As real money online gambling remains bogged down in the legislative and regulatory morass, social gaming applications have been on a tear. As we have previously reported, major players are leveraging social gaming applications in preparation for the legalization of online gambling. One of the emerging leaders, Caesars Interactive Entertainment recently acquired Playtika and Buffalo Studios. Casino equipment manufacturer IGT acquired Doubledown, a Facebook casino app developer a year ago for a reported $500 million. Social game giant Zynga has announced that it is preparing to enter the online gambling world.
These games typcially do not involve real money gambling. Often either the user can play for free or buys chips or credits but can not cash them out. These games leverage what we refer to as "gamblification" to create a simulated experience that leverages the fun aspects of gambling without legally constituting gambling.
While this trend is great for social game companies that are leveraging this phenomena, not everyone is happy about this. In Australia, Senator Nick Xenophon reportedly intends to introduce legislation to prevent such "gambling apps." As reported by The Sydney Morning Herald, a virtual poker-machine game that children and teenagers can easily access was the highest-grossing phone and tablet app in Australia, prompting outrage from gambling critics and the established "pokies" industry (as they call it down under).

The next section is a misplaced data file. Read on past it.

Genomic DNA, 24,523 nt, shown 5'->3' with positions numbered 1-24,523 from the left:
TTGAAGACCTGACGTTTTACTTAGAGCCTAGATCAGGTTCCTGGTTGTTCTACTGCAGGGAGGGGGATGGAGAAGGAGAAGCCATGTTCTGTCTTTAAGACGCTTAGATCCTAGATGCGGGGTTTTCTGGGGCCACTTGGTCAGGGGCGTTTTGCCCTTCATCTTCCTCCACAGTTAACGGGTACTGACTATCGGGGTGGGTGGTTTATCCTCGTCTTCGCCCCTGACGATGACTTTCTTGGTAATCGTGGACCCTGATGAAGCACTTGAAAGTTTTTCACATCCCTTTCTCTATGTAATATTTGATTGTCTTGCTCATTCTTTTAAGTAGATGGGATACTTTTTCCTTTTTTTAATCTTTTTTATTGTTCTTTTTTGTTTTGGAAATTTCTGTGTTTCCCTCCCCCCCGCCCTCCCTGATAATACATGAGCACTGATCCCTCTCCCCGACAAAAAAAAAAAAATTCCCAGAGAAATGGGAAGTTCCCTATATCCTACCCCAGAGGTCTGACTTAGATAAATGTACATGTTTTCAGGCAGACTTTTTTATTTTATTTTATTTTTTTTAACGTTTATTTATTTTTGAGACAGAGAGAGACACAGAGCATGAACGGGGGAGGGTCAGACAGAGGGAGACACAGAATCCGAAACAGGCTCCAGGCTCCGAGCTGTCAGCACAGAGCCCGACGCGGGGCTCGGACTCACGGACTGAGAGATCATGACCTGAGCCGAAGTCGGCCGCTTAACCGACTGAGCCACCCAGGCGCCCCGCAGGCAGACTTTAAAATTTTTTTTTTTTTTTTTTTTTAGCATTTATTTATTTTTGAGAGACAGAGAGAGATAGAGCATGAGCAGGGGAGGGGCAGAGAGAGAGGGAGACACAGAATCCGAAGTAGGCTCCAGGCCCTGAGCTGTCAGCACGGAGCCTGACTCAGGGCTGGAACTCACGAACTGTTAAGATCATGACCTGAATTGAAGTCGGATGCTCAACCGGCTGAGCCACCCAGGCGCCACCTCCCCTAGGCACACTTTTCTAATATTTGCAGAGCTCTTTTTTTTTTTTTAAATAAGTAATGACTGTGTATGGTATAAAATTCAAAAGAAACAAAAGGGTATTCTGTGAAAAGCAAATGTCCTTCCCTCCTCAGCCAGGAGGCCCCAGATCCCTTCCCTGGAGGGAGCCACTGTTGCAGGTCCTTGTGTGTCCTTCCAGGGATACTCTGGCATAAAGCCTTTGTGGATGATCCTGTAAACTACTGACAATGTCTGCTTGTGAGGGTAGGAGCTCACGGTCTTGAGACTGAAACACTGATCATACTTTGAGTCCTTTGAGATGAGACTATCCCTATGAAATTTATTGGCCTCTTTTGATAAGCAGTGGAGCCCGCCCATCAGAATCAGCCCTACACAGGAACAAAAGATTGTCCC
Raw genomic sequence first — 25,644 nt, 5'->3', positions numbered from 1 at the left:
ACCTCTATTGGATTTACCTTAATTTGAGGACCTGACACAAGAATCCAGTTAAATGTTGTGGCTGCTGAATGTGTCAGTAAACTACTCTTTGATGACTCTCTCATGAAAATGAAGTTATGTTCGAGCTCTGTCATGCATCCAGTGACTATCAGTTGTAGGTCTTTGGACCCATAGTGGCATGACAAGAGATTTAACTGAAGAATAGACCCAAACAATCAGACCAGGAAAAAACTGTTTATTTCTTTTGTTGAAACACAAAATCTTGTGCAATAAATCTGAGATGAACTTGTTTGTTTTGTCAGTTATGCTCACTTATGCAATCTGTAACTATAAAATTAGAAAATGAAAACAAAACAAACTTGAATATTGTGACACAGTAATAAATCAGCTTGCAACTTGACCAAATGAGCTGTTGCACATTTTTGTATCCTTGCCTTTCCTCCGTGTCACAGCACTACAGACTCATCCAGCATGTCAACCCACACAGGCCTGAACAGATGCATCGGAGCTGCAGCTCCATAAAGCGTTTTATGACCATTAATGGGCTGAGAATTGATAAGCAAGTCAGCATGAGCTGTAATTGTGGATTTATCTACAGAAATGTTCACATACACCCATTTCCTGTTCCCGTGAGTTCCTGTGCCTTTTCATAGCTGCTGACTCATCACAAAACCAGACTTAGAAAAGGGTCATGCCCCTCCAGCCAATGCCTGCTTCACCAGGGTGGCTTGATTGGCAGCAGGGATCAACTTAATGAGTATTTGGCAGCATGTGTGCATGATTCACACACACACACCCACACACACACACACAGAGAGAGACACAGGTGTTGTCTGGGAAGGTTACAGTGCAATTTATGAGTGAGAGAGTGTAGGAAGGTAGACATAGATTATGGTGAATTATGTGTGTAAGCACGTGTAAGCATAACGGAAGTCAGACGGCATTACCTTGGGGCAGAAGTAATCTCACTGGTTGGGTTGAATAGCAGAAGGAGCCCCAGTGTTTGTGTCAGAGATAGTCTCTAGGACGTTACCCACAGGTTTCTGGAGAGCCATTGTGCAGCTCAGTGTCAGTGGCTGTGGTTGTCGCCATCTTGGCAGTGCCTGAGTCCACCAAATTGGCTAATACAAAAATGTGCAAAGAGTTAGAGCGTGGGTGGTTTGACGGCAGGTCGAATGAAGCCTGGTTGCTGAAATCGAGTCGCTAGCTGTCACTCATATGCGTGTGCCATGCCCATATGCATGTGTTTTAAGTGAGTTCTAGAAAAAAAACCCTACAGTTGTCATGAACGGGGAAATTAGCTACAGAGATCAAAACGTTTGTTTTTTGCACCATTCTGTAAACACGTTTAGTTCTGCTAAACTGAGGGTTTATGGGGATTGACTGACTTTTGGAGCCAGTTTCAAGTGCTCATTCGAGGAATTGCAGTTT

Such games have escaped gambling classification because even though users pay real money to but credits, they cannot cash out any winnings. Similar models are widely used by many social gaming applications such as Zynga Poker and many other such games.
In most jurisdictions, these types of games are not specifically covered by the gambling laws and are typically legal if certain precautions are taken in the business model. Perhaps Australia will change that. Stay tuned for further developments.